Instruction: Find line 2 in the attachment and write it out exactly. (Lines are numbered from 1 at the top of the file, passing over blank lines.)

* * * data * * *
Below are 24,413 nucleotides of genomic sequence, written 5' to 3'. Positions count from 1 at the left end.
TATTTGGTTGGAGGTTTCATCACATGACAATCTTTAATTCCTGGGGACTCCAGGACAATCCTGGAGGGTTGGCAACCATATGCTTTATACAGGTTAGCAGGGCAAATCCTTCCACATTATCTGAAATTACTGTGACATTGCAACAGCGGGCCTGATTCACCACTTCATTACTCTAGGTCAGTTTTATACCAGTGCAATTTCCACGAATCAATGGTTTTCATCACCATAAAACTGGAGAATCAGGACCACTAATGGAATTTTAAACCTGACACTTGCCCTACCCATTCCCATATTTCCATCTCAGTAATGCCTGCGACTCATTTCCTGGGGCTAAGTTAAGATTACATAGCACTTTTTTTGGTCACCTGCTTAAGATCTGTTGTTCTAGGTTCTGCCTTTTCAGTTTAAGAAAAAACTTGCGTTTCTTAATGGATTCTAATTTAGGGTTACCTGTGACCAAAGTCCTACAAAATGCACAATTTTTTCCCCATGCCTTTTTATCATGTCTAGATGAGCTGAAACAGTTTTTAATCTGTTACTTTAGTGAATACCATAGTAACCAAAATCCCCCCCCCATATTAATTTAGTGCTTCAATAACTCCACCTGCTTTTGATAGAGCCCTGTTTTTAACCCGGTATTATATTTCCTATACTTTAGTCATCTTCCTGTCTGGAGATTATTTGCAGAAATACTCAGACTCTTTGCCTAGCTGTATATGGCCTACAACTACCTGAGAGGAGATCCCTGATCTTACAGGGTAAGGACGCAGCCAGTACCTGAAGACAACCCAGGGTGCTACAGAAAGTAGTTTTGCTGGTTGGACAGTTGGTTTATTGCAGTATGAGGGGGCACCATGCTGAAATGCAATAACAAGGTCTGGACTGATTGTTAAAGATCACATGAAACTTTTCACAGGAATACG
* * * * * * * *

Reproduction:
TATTTGGTTGGAGGTTTCATCACATGACAATCTTTAATTCCTGGGGACTCCAGGACAATCCTGGAGGGTTGGCAACCATATGCTTTATACAGGTTAGCAGGGCAAATCCTTCCACATTATCTGAAATTACTGTGACATTGCAACAGCGGGCCTGATTCACCACTTCATTACTCTAGGTCAGTTTTATACCAGTGCAATTTCCACGAATCAATGGTTTTCATCACCATAAAACTGGAGAATCAGGACCACTAATGGAATTTTAAACCTGACACTTGCCCTACCCATTCCCATATTTCCATCTCAGTAATGCCTGCGACTCATTTCCTGGGGCTAAGTTAAGATTACATAGCACTTTTTTTGGTCACCTGCTTAAGATCTGTTGTTCTAGGTTCTGCCTTTTCAGTTTAAGAAAAAACTTGCGTTTCTTAATGGATTCTAATTTAGGGTTACCTGTGACCAAAGTCCTACAAAATGCACAATTTTTTCCCCATGCCTTTTTATCATGTCTAGATGAGCTGAAACAGTTTTTAATCTGTTACTTTAGTGAATACCATAGTAACCAAAATCCCCCCCCCATATTAATTTAGTGCTTCAATAACTCCACCTGCTTTTGATAGAGCCCTGTTTTTAACCCGGTATTATATTTCCTATACTTTAGTCATCTTCCTGTCTGGAGATTATTTGCAGAAATACTCAGACTCTTTGCCTAGCTGTATATGGCCTACAACTACCTGAGAGGAGATCCCTGATCTTACAGGGTAAGGACGCAGCCAGTACCTGAAGACAACCCAGGGTGCTACAGAAAGTAGTTTTGCTGGTTGGACAGTTGGTTTATTGCAGTATGAGGGGGCACCATGCTGAAATGCAATAACAAGGTCTGGACTGATTGTTAAAGATCACATGAAACTTTTCACAGGAATACG